Concomitantly, Washington realized that keeping Jerusalem at arm’s length did not win it any special praise in the Arab world. Indeed, the United States suffered repeated diplomatic setbacks in the Middle East during the 1950s, with Egypt, Syria, and Iraq all moving into the Soviet Union’s sphere of influence. Furthermore, Washington’s effort in the mid-1950s to encourage an anti-Soviet alliance of regional nations in the form of the Baghdad Pact collapsed. Later, from the 1960s onward, the United States would also learn that a strong relationship with Israel did not translate into weaker ties with pro-Western Arab states. Complain as they might about Washington’s connection to Jerusalem, states such as Jordan and Saudi Arabia did not gravitate away from the American orbit as a result.
Still, the path taken by the Middle East from the mid-1950s onward did not result in an overnight breakthrough in ties between Washington and Jerusalem. It would be years before the United States lifted it arms embargo against Israel and abandoned its policy of wooing the Arab world at the Jewish state’s expense. Nevertheless, trends in the 1950s did herald a new era in ties between the United States and Israel, eventually leading to the institutionalization of a strong patron- client relationship during the 1960s. This change is perhaps symbolized most dramatically by Washington’s decision to become Jerusalem’s principal source of arms.
The patron-client relationship forged during the 1960s grew largely out of Washington’s desire to manage the Arab-Israeli conflict more effectively in order to protect American national interests. Washington feared that an existentially threatened, but militarily potent, Israel might act in ways that could harm American access to oil, facilitate further Soviet penetration of the Middle East, and even embroil the United States in a regional war. At the core of this patron-client relationship sat a “security-for-autonomy” bargain. Washington would provide Jerusalem with security assistance in the form of arms, money, and diplomatic backing, thereby greatly enhancing America’s commitment to the Jewish state’s survival. In exchange, Washington would demand that Jerusalem surrender a significant amount of its autonomy in the realm of foreign policy decision making. The United States, in other words, sought influence over Israel’s foreign policy in order to channel it in directions consistent with the protection of American national interests. Contrary to the belief of many opponents of the American- Israeli patron-client relationship, Washington has never given Jerusalem a “blank check.” The Jewish state has consistently had to pay a considerable price for American arms, money, and diplomatic backing.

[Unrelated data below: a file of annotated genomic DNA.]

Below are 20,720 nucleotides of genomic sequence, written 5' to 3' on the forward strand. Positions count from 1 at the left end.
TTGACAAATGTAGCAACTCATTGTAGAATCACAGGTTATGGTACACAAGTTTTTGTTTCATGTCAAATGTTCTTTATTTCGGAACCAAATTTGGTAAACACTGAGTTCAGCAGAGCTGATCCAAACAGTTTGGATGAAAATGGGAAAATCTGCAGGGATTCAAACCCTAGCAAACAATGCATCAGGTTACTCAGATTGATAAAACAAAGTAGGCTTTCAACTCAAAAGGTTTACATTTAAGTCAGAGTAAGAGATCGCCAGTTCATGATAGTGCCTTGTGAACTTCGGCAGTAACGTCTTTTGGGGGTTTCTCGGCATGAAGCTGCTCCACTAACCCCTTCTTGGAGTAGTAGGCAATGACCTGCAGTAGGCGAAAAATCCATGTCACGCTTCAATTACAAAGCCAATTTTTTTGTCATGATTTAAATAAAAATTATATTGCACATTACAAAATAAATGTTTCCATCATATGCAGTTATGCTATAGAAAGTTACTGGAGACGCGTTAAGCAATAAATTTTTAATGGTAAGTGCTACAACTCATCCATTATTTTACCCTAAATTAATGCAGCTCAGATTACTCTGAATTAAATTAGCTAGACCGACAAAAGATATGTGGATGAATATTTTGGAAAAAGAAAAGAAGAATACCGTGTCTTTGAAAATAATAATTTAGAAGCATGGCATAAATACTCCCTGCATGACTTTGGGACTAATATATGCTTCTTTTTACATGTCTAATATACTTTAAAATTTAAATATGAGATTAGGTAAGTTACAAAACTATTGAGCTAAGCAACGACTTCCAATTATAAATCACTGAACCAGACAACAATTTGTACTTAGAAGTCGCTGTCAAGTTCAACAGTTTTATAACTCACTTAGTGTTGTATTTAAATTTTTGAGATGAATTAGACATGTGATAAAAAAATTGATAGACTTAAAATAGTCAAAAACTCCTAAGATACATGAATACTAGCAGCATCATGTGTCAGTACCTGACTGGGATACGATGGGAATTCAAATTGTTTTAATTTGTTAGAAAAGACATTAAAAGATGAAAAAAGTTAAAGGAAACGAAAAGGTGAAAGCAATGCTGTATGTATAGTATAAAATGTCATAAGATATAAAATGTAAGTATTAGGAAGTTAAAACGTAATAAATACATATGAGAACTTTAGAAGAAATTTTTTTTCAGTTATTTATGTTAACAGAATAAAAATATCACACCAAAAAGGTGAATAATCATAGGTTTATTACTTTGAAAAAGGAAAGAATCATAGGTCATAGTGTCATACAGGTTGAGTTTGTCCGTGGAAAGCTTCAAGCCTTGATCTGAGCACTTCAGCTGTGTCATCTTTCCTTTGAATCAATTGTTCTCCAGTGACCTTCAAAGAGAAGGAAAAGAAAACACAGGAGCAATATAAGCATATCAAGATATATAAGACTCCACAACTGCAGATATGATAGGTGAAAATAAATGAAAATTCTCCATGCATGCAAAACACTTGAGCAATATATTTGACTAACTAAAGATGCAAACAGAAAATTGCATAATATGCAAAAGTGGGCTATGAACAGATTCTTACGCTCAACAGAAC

Since the 1960s, the United States has shown particular interest in manipulating Israeli foreign policy in two specific “issue areas”-(1) policy on nuclear weapons and ballistic missiles and (2) policy on war and peace. Traditionally, preventing the spread of nuclear arms and ballistic missiles has been a high priority for Washington, which has considered the proliferation of these weapons to be a very destabilizing trend in foreign affairs. With respect to the Middle East, the United States has been concerned that a “nuclear Israel” would make an already unstable region into a truly volatile one and, possibly, would trigger an Arab-Israeli war. Washington, therefore, rescinded its ban on arms sales to Jerusalem as the Jewish state developed the capability of producing nuclear arms and ballistic missiles in the 1960s. Indeed, State Department, Defense Department, and White House documents that describe negotiations about the major arms deals consummated between Washington and Jerusalem during this decade reveal unambiguously that Israel’s nuclear weapons and ballistic missile programs were at the center of American decision making. Washington agreed to furnish the Jewish state with ample quantities of conventional weapons in return for a promise by Jerusalem to keep its nuclear arms and ballistic missiles hidden “in the basement” as weapons of last resort. Washington ultimately could not compel Jerusalem to part with its nuclear weapons and ballistic missile programs, but the United States did acquire a measure of control over them. Washington has retained this control to the present day through the continued supply of generous quantities of conventional arms to the Jewish state.